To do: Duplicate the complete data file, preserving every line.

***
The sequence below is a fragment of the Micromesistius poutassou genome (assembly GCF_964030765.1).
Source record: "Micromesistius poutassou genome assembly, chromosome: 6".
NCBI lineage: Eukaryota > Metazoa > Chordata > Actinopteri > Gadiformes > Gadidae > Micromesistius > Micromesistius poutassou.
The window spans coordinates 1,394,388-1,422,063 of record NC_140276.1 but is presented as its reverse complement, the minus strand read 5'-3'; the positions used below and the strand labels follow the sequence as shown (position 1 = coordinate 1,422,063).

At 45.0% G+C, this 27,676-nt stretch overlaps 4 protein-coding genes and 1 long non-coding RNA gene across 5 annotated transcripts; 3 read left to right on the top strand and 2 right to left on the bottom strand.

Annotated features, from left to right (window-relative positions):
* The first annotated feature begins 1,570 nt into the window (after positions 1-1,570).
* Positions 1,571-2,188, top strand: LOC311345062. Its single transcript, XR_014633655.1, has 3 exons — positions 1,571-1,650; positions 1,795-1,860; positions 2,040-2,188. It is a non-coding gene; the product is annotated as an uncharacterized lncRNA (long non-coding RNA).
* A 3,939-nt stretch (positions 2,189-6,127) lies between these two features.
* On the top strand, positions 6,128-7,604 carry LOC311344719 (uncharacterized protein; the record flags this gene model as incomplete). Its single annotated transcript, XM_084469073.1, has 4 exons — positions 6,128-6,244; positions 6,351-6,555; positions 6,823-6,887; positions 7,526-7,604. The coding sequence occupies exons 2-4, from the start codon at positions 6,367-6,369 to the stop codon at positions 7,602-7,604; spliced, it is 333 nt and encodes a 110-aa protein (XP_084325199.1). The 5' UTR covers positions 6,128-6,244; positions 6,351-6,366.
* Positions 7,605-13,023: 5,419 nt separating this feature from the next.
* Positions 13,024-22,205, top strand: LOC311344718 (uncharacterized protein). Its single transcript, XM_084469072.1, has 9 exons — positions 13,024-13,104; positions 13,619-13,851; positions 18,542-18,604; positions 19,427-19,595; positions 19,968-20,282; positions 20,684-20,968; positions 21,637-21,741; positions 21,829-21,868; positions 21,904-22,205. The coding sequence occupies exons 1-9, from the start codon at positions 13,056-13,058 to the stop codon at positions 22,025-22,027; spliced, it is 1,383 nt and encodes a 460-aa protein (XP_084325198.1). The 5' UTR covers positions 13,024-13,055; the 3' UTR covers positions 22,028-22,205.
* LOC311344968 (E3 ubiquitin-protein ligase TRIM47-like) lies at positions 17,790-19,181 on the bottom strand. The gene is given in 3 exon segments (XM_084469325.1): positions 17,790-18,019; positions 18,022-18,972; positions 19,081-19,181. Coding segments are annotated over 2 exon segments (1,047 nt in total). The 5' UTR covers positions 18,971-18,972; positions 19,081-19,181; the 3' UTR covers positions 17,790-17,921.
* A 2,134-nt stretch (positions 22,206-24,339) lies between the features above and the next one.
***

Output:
The sequence below is a fragment of the Micromesistius poutassou genome (assembly GCF_964030765.1).
Source record: "Micromesistius poutassou genome assembly, chromosome: 6".
NCBI lineage: Eukaryota > Metazoa > Chordata > Actinopteri > Gadiformes > Gadidae > Micromesistius > Micromesistius poutassou.
The window spans coordinates 1,394,388-1,422,063 of record NC_140276.1 but is presented as its reverse complement, the minus strand read 5'-3'; the positions used below and the strand labels follow the sequence as shown (position 1 = coordinate 1,422,063).

At 45.0% G+C, this 27,676-nt stretch overlaps 4 protein-coding genes and 1 long non-coding RNA gene across 5 annotated transcripts; 3 read left to right on the top strand and 2 right to left on the bottom strand.

Annotated features, from left to right (window-relative positions):
* The first annotated feature begins 1,570 nt into the window (after positions 1-1,570).
* Positions 1,571-2,188, top strand: LOC311345062. Its single transcript, XR_014633655.1, has 3 exons — positions 1,571-1,650; positions 1,795-1,860; positions 2,040-2,188. It is a non-coding gene; the product is annotated as an uncharacterized lncRNA (long non-coding RNA).
* A 3,939-nt stretch (positions 2,189-6,127) lies between these two features.
* On the top strand, positions 6,128-7,604 carry LOC311344719 (uncharacterized protein; the record flags this gene model as incomplete). Its single annotated transcript, XM_084469073.1, has 4 exons — positions 6,128-6,244; positions 6,351-6,555; positions 6,823-6,887; positions 7,526-7,604. The coding sequence occupies exons 2-4, from the start codon at positions 6,367-6,369 to the stop codon at positions 7,602-7,604; spliced, it is 333 nt and encodes a 110-aa protein (XP_084325199.1). The 5' UTR covers positions 6,128-6,244; positions 6,351-6,366.
* Positions 7,605-13,023: 5,419 nt separating this feature from the next.
* Positions 13,024-22,205, top strand: LOC311344718 (uncharacterized protein). Its single transcript, XM_084469072.1, has 9 exons — positions 13,024-13,104; positions 13,619-13,851; positions 18,542-18,604; positions 19,427-19,595; positions 19,968-20,282; positions 20,684-20,968; positions 21,637-21,741; positions 21,829-21,868; positions 21,904-22,205. The coding sequence occupies exons 1-9, from the start codon at positions 13,056-13,058 to the stop codon at positions 22,025-22,027; spliced, it is 1,383 nt and encodes a 460-aa protein (XP_084325198.1). The 5' UTR covers positions 13,024-13,055; the 3' UTR covers positions 22,028-22,205.
* LOC311344968 (E3 ubiquitin-protein ligase TRIM47-like) lies at positions 17,790-19,181 on the bottom strand. The gene is given in 3 exon segments (XM_084469325.1): positions 17,790-18,019; positions 18,022-18,972; positions 19,081-19,181. Coding segments are annotated over 2 exon segments (1,047 nt in total). The 5' UTR covers positions 18,971-18,972; positions 19,081-19,181; the 3' UTR covers positions 17,790-17,921.
* A 2,134-nt stretch (positions 22,206-24,339) lies between the features above and the next one.